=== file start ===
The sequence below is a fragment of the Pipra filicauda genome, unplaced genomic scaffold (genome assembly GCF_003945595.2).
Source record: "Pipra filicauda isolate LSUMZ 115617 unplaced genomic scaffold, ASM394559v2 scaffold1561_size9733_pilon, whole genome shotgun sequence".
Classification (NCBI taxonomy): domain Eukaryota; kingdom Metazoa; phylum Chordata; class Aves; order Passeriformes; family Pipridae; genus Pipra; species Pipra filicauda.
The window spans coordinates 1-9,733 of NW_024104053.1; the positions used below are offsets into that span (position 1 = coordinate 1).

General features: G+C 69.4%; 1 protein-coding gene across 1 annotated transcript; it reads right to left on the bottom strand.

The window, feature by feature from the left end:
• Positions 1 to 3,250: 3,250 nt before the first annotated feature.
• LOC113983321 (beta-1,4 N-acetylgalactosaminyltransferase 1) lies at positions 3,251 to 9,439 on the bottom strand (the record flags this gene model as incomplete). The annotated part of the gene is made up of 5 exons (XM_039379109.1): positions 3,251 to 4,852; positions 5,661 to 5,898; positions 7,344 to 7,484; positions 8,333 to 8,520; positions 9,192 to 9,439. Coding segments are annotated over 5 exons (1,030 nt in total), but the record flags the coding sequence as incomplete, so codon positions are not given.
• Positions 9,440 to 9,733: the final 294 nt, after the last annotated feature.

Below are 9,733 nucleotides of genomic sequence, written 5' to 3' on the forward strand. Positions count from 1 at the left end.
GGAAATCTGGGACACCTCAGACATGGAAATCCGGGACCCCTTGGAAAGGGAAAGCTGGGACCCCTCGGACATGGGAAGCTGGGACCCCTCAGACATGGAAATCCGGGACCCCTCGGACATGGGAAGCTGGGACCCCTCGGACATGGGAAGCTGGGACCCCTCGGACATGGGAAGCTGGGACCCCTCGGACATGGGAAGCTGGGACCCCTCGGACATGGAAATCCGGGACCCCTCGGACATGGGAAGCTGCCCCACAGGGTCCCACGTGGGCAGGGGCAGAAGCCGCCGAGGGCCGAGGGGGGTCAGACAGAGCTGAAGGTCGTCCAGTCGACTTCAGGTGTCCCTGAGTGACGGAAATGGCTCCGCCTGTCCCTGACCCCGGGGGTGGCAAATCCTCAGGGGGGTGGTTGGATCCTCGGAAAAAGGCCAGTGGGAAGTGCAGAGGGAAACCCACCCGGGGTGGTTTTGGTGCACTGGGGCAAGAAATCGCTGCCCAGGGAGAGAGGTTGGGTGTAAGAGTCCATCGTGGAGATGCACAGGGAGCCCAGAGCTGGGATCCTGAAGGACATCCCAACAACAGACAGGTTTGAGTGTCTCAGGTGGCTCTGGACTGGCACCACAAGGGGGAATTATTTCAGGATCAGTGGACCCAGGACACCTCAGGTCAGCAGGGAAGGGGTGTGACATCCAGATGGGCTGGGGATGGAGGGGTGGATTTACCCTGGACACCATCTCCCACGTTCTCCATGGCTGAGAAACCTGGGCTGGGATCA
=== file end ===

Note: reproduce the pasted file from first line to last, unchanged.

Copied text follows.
The sequence below is a fragment of the Pipra filicauda genome, unplaced genomic scaffold (genome assembly GCF_003945595.2).
Source record: "Pipra filicauda isolate LSUMZ 115617 unplaced genomic scaffold, ASM394559v2 scaffold1561_size9733_pilon, whole genome shotgun sequence".
Classification (NCBI taxonomy): domain Eukaryota; kingdom Metazoa; phylum Chordata; class Aves; order Passeriformes; family Pipridae; genus Pipra; species Pipra filicauda.
The window spans coordinates 1-9,733 of NW_024104053.1; the positions used below are offsets into that span (position 1 = coordinate 1).

General features: G+C 69.4%; 1 protein-coding gene across 1 annotated transcript; it reads right to left on the bottom strand.

The window, feature by feature from the left end:
• Positions 1 to 3,250: 3,250 nt before the first annotated feature.
• LOC113983321 (beta-1,4 N-acetylgalactosaminyltransferase 1) lies at positions 3,251 to 9,439 on the bottom strand (the record flags this gene model as incomplete). The annotated part of the gene is made up of 5 exons (XM_039379109.1): positions 3,251 to 4,852; positions 5,661 to 5,898; positions 7,344 to 7,484; positions 8,333 to 8,520; positions 9,192 to 9,439. Coding segments are annotated over 5 exons (1,030 nt in total), but the record flags the coding sequence as incomplete, so codon positions are not given.
• Positions 9,440 to 9,733: the final 294 nt, after the last annotated feature.

Below are 9,733 nucleotides of genomic sequence, written 5' to 3' on the forward strand. Positions count from 1 at the left end.
GGAAATCTGGGACACCTCAGACATGGAAATCCGGGACCCCTTGGAAAGGGAAAGCTGGGACCCCTCGGACATGGGAAGCTGGGACCCCTCAGACATGGAAATCCGGGACCCCTCGGACATGGGAAGCTGGGACCCCTCGGACATGGGAAGCTGGGACCCCTCGGACATGGGAAGCTGGGACCCCTCGGACATGGGAAGCTGGGACCCCTCGGACATGGAAATCCGGGACCCCTCGGACATGGGAAGCTGCCCCACAGGGTCCCACGTGGGCAGGGGCAGAAGCCGCCGAGGGCCGAGGGGGGTCAGACAGAGCTGAAGGTCGTCCAGTCGACTTCAGGTGTCCCTGAGTGACGGAAATGGCTCCGCCTGTCCCTGACCCCGGGGGTGGCAAATCCTCAGGGGGGTGGTTGGATCCTCGGAAAAAGGCCAGTGGGAAGTGCAGAGGGAAACCCACCCGGGGTGGTTTTGGTGCACTGGGGCAAGAAATCGCTGCCCAGGGAGAGAGGTTGGGTGTAAGAGTCCATCGTGGAGATGCACAGGGAGCCCAGAGCTGGGATCCTGAAGGACATCCCAACAACAGACAGGTTTGAGTGTCTCAGGTGGCTCTGGACTGGCACCACAAGGGGGAATTATTTCAGGATCAGTGGACCCAGGACACCTCAGGTCAGCAGGGAAGGGGTGTGACATCCAGATGGGCTGGGGATGGAGGGGTGGATTTACCCTGGACACCATCTCCCACGTTCTCCATGGCTGAGAAACCTGGGCTGGGATCA